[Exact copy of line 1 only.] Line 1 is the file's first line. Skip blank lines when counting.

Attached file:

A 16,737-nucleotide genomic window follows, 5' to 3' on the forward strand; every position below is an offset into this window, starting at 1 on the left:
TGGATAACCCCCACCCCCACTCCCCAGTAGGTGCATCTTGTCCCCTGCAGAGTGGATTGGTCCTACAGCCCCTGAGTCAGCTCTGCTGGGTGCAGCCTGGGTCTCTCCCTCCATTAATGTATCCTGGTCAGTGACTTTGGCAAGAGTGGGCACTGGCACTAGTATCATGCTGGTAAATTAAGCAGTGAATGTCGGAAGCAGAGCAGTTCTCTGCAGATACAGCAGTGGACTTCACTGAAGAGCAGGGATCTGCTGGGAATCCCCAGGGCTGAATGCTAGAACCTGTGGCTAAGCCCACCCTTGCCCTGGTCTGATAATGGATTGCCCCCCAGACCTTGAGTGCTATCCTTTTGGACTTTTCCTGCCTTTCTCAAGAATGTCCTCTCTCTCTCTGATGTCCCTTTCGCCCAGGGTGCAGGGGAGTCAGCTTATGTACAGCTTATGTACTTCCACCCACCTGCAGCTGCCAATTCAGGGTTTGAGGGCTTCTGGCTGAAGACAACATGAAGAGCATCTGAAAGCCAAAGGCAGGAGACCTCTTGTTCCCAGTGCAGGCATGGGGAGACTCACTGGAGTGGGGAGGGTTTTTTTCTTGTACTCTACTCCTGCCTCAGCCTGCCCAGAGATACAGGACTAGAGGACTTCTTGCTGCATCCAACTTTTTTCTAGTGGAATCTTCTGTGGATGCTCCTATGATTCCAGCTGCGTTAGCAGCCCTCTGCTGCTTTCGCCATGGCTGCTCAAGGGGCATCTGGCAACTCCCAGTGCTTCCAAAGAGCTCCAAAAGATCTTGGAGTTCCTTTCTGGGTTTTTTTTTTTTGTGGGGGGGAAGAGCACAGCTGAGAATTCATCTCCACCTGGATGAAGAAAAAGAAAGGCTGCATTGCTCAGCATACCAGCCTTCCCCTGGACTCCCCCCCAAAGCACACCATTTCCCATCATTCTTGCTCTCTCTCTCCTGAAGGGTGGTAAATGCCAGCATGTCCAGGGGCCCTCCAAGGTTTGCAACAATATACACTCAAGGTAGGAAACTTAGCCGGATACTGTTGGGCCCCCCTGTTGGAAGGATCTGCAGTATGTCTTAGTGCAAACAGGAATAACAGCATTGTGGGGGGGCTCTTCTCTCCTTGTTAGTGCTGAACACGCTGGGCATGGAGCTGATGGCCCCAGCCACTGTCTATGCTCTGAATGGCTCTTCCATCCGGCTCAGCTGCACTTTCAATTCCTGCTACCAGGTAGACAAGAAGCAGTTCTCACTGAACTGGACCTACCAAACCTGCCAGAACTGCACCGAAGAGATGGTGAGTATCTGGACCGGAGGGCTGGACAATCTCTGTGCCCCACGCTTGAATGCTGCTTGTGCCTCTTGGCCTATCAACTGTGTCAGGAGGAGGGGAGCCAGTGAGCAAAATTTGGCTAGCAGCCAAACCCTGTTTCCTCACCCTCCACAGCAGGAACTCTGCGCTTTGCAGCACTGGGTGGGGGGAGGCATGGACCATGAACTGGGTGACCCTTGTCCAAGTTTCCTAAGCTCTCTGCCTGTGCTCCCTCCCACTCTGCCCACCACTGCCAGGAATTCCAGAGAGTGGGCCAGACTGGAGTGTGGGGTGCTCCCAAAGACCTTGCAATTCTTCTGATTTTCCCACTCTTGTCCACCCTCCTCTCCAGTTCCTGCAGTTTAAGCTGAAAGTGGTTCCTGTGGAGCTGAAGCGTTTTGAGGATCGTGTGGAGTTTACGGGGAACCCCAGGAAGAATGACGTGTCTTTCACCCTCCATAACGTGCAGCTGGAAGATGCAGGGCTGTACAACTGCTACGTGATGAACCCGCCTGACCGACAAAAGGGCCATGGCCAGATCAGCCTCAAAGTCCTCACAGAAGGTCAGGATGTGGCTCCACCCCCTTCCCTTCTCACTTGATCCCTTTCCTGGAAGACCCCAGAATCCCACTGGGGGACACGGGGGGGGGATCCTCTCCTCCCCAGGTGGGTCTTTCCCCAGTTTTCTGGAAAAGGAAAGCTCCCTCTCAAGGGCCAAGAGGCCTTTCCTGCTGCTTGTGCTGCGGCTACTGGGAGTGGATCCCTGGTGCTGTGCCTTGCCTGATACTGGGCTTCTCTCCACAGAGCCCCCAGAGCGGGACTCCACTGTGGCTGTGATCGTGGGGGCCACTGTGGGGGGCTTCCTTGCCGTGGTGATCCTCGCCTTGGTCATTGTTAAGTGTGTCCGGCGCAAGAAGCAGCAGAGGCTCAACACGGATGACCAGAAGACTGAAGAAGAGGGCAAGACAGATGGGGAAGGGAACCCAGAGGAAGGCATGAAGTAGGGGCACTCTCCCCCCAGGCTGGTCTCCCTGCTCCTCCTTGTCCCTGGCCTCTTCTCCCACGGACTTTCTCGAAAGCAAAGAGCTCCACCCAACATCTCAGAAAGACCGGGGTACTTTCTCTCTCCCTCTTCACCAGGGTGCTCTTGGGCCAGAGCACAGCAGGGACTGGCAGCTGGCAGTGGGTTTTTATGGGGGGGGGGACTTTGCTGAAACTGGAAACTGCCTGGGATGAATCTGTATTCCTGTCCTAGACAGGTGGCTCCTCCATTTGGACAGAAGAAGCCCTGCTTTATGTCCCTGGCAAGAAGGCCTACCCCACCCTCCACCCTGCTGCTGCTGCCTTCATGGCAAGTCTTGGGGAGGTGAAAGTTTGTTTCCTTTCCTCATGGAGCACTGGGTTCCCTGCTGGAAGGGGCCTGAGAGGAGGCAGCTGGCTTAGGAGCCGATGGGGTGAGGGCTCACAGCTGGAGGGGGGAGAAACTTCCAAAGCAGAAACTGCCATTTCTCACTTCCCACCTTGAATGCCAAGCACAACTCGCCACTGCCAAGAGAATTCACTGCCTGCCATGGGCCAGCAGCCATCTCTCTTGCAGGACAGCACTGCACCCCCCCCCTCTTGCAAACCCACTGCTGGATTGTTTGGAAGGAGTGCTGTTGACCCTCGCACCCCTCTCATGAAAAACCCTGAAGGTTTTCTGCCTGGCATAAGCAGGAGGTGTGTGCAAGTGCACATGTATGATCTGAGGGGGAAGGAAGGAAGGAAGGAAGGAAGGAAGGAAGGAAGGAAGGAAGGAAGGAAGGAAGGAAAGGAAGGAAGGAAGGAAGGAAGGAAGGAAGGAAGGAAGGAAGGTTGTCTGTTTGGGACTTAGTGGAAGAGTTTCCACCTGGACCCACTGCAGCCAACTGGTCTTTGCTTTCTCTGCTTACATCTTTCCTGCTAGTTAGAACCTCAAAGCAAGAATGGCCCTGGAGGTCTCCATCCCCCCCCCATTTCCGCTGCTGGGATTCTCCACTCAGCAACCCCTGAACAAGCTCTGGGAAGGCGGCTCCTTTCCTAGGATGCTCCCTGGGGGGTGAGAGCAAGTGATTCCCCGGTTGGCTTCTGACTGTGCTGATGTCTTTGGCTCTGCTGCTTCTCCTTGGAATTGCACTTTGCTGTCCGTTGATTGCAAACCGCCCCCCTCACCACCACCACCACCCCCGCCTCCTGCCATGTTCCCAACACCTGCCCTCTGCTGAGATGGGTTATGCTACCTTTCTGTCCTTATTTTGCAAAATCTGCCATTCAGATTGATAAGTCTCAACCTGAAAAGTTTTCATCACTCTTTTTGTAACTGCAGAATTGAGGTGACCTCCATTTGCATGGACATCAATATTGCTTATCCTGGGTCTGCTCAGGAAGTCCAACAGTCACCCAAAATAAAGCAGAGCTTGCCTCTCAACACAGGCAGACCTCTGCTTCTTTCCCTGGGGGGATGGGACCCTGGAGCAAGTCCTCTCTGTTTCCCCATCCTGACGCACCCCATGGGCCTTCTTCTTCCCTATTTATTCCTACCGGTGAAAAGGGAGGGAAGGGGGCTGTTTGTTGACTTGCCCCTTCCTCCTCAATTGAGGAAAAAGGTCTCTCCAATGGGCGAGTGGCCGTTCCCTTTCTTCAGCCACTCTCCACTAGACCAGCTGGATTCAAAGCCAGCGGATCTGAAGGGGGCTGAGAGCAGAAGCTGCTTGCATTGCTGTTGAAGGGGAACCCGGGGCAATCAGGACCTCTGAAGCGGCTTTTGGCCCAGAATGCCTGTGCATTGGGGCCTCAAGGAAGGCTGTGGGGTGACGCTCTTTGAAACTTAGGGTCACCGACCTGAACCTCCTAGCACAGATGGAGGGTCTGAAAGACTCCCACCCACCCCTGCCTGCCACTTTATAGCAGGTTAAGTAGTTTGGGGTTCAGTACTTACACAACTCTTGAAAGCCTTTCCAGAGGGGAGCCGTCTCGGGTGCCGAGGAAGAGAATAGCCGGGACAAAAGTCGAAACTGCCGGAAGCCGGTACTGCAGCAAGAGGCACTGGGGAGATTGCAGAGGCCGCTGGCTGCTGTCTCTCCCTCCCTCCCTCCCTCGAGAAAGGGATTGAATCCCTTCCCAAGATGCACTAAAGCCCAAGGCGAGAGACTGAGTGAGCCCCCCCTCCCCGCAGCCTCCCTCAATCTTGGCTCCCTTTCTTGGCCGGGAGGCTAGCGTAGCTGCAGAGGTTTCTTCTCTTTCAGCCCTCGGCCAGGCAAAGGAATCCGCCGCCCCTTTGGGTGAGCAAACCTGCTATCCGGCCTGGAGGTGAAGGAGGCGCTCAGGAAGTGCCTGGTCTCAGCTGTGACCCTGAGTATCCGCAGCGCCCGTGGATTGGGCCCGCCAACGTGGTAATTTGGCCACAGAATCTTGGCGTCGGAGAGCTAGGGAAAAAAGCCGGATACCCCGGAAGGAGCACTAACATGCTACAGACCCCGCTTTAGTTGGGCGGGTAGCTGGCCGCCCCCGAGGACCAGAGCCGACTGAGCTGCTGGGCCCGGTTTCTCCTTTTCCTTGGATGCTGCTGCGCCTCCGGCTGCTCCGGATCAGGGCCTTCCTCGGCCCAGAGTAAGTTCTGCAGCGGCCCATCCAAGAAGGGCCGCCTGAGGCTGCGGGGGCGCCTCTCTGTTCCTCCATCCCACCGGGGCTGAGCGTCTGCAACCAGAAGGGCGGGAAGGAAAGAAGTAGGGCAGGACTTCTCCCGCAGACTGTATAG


A 16,737-nucleotide genomic window follows, 5' to 3' on the forward strand; every position below is an offset into this window, starting at 1 on the left: